Sep 12, 2001 3:19 PM
|I'm new to this site, and know very little about bikes....Wondering if anyone has positive/negative feedback about this specific flat-free brand of tire. I only ride approx. 250-300 miles a year on my 79' Nishiki, but keep getting flats. Any comments appreciated.|
|Pile it on!||jtolleson|
Sep 12, 2001 6:15 PM
|Modest mileage on an older bike. You might as well enjoy yourself with all the flat prevention you can get. Good puncture resistant tire like a Specialized Armadillo (sorry, don't know the "Green Tire") with a slime-containing tube or even Tuffy tire liners. Why not? Total weight difference of what? Less than 1/4 lb? You'll enjoy yourself with flat anxiety a thing of the past. Take all those flat prevention products and pile 'em on.|
|Consider a more active approach...||Curtis|
Sep 12, 2001 7:39 PM
|...There are reasons you are getting flats. Try a few preventative measures before you start shelling out money.
1. The most obvious...underinflation. It's the most frequent cause of flats...and the most preventable. Pump up your tires EVERY ride.
2. Spoke nipples. Do you have good rim tape? What condition is it in? A friend had some plastic crap over his rim that actuall shifted and slid around as he rode, exposing the tube to the sharp spoke nipples. I sent him out for some good Velox rim tape. Problem solved.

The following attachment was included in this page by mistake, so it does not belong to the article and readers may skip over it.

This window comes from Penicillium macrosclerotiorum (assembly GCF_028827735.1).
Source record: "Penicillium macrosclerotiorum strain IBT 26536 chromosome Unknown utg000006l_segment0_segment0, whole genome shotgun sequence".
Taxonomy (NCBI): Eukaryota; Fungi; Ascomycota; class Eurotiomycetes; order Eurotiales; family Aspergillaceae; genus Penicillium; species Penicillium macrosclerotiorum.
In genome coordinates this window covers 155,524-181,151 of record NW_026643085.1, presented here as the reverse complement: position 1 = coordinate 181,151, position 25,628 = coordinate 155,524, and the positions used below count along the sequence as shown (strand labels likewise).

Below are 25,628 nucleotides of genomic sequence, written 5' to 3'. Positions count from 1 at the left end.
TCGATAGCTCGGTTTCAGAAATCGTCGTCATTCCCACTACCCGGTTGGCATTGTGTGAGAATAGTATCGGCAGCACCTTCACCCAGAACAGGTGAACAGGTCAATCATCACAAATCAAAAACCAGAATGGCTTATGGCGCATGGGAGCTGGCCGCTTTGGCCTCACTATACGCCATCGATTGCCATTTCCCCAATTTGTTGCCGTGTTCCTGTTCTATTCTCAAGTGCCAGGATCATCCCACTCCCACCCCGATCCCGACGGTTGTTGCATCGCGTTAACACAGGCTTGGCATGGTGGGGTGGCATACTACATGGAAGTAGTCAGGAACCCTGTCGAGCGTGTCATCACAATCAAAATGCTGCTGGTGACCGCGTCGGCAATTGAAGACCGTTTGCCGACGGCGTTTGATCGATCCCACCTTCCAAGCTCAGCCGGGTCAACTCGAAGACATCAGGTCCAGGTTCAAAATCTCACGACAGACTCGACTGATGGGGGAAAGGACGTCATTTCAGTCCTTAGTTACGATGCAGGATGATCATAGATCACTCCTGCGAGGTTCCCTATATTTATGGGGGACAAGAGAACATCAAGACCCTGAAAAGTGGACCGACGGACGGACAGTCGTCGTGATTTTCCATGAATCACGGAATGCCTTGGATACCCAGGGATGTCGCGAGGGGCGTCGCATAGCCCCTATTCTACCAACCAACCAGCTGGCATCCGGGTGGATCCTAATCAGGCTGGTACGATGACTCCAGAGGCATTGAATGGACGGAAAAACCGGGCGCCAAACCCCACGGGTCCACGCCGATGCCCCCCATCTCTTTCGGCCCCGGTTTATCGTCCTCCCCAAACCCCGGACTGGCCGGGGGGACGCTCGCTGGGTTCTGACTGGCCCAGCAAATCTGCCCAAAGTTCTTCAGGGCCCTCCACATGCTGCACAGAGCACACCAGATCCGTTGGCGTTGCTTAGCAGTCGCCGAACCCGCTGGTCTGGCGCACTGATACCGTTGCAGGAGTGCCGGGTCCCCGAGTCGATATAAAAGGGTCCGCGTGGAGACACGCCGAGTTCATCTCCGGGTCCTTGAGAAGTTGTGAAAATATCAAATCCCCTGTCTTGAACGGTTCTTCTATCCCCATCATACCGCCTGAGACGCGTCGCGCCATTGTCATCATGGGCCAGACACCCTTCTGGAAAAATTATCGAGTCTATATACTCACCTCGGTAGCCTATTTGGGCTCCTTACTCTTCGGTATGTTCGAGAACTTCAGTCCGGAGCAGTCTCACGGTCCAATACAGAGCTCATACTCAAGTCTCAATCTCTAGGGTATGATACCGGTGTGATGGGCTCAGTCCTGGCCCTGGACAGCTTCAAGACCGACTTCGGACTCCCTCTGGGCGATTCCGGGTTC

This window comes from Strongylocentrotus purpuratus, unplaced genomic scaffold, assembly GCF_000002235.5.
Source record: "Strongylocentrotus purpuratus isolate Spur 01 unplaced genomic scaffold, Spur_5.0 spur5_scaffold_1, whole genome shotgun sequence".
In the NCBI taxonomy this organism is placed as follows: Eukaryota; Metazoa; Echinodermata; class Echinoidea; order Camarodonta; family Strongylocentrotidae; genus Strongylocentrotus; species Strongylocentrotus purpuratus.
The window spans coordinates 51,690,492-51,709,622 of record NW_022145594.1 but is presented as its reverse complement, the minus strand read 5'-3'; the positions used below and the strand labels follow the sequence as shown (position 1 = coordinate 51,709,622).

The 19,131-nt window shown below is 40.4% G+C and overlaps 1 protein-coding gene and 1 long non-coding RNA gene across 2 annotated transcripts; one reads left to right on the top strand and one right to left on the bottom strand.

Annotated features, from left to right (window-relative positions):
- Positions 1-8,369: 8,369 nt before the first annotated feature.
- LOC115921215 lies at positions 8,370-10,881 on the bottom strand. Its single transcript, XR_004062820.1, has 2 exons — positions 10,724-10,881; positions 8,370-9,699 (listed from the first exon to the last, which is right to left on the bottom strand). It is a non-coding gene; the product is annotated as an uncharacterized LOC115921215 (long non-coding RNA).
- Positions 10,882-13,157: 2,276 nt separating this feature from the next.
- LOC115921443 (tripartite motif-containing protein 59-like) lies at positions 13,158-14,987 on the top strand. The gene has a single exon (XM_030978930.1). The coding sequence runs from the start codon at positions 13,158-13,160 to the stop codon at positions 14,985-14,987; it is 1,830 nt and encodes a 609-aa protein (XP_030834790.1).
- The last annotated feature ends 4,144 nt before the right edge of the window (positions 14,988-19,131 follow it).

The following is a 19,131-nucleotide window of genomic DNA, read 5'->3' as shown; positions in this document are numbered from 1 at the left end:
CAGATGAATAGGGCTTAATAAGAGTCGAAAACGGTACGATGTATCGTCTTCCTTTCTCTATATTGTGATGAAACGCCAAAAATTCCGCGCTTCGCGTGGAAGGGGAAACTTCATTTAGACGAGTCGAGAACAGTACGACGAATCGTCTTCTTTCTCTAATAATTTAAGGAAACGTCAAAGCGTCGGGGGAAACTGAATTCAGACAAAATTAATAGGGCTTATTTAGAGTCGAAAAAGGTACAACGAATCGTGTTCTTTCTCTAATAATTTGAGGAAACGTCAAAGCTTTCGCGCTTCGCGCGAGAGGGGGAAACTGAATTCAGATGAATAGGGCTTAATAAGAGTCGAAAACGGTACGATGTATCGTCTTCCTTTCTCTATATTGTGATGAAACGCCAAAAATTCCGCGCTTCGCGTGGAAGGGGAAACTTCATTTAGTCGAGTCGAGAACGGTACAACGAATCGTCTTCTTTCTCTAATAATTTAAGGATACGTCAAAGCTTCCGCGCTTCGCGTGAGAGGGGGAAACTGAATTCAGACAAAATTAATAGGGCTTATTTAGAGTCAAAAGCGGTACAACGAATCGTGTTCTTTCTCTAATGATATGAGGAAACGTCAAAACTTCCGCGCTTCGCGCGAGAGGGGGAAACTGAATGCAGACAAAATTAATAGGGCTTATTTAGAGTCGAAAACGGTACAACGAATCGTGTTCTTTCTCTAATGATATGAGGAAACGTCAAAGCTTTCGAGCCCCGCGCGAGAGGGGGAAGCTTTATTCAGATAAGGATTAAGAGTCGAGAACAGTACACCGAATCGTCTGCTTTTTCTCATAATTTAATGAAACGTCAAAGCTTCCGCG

3. Instead of new "flat-free" tires, try just new tires, period. What condition are your tires in? If they are in bad shape (rotted/split/worndown or thru), replace them.
4. Stay out of the gutters. Watch where you ride. Most road debris makes its way to the curb. Stay out of there.
5. Learn to brush your tires before, during and after a ride. If you cannot avoid debris in the road, brush you tires lightly with a gloved hand (either underway or while stopped briefly). Use a light touch for a couple of revolutions.
Hope this helped a bit.
|piece of junk||alex the engineer|
Sep 13, 2001 3:49 AM
|I rode a bike with these tires once. An engineering student was making an experimental automatic bike transmission (please, no commentary), and put one of these things on the rear rim, since the wheel would not be easily removable.
The tire rode like a brick, and it weighed a ton. It also had a bad habit of rolling off the rim. There were absolutely no good points associated with this tire, other than the fact it would not puncture.
Save the solid tires for tricycles.